When Vladimir Lenin died in 1924, his wife made a special request that no memorials be created for him. It is probably an understatement to say that her wishes were ignored. As you wander around Moscow you see any number of statues, monuments and paintings of Lenin. The memorials to Stalin are gone, but Lenin somehow lives on. You can even get your photo with him, if you know where to look. Eighty years on he has made a home next to a lamp post just outside Red Square. One day he caught my eye and smiled - I think he suspected I was trying to get a photo of him without paying. And he would have been right, but it was only because he was sitting next to his friend, Karl Marx.
Looking decidedly less lifelike is the real Lenin, who has been interred in a Mausoleum on Red Square since 1930. It suited the political interests of Stalin and others to drum up a cult of personality, so Lenin's corpse was embalmed, dressed up in a dark suit and laid out on a slab for public viewing. During Soviet times people would queue for several hours to get a glimpse. When Stalin died he, too, was displayed in the Mausoleum, but upon being denounced by Khruschev he was buried out in the garden by the Kremlin walls. (An interesting aside is that Lenin's brain was placed in a specially-founded Institute of Lenin's Brain, where scientists subjected it to deep analysis in an attempt to discover the secret of his genius.)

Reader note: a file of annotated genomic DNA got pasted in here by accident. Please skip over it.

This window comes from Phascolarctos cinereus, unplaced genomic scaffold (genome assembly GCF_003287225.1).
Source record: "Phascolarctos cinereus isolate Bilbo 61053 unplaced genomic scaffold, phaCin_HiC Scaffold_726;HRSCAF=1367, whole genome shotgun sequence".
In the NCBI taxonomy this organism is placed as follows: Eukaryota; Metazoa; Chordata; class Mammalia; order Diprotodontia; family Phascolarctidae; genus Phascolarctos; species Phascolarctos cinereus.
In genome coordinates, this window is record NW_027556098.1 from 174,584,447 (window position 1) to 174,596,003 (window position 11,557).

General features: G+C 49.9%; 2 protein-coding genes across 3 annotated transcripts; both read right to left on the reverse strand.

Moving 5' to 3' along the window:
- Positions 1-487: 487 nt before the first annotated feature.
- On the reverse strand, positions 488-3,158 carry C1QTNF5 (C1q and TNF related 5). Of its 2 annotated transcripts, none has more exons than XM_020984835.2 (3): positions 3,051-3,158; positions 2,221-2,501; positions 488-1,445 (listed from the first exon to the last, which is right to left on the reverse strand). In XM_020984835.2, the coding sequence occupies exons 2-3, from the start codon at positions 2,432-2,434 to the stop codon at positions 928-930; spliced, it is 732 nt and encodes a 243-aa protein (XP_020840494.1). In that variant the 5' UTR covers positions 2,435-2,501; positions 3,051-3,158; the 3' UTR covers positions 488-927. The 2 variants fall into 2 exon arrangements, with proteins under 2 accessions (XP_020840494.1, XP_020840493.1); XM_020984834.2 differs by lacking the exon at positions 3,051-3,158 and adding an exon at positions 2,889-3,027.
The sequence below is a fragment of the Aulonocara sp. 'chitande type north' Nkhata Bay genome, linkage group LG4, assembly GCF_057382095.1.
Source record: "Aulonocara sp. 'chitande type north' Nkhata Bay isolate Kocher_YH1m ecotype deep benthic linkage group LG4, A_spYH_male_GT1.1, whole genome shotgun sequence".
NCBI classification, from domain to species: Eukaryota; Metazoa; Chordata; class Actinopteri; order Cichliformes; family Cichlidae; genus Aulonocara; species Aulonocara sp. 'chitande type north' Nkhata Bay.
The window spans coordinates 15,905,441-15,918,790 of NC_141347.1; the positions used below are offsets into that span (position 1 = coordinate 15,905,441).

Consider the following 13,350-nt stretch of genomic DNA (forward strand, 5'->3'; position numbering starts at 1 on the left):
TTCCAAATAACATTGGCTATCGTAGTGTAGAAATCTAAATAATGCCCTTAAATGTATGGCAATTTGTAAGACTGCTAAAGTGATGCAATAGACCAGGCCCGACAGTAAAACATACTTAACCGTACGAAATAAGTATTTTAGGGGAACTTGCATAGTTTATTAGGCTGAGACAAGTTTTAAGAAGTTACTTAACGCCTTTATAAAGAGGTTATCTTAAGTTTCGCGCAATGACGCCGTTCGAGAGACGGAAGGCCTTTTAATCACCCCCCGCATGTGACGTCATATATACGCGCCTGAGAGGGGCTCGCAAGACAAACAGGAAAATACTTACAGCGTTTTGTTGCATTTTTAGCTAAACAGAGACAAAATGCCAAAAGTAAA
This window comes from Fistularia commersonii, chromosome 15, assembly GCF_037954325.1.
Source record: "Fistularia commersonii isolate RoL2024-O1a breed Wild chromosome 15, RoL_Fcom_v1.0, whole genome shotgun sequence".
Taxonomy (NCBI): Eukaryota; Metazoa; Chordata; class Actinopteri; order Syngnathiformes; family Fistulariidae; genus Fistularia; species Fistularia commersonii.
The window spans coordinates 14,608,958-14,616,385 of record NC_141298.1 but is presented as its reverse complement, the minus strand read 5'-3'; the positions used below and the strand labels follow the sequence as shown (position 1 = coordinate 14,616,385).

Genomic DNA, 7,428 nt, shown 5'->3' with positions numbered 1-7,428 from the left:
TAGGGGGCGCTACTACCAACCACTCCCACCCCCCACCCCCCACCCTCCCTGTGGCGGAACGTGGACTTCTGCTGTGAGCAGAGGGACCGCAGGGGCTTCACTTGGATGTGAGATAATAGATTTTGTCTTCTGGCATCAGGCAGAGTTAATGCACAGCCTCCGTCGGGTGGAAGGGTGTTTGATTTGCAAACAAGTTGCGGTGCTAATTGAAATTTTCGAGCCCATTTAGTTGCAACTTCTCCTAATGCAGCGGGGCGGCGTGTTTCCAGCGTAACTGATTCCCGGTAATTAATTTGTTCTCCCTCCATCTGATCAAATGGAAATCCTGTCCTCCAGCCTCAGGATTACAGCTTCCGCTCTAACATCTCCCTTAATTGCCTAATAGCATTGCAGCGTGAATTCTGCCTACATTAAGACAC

I queued for about an hour to pay my respects to the real Lenin. After cloaking my bags, camera and checking for any disrespectful items ('Eat at McLenin's' tshirts are apparently barred), I was ushered into a small, dimly lit room. Glowing under a glass case was the preserved Lenin, arms by his side with right hand clenched in a fist. His skin did not look entirely healthy, giving off the kind of orange luminescence you might get if you placed a light bulb inside a child's doll. Someone behind me sniggered, and a guard gave out a firm librarian's 'shush'. Lenin's face is so distinctive and interesting that I would have liked to stay for longer, but I was moved along by another guard and hurried back into Red Square.
Outside, a small group of elderly socialists was staging a demonstration, but it was a tame affair and most people seemed to take no notice. Besides, I was hungry, and just across the Square was GUM (pronounced 'Goom'), a gigantic department store with any number of food options. And of course McDonald's was also a possibility, being just a short walk from Red Square and boasting internet access and listening stations alongside its burgers and fries. If there weren't so many tourists gawking at him all the time, I'd imagine Lenin might be turning in his grave.
Photos of St Petersburg, Moscow and first leg of Trans-Siberian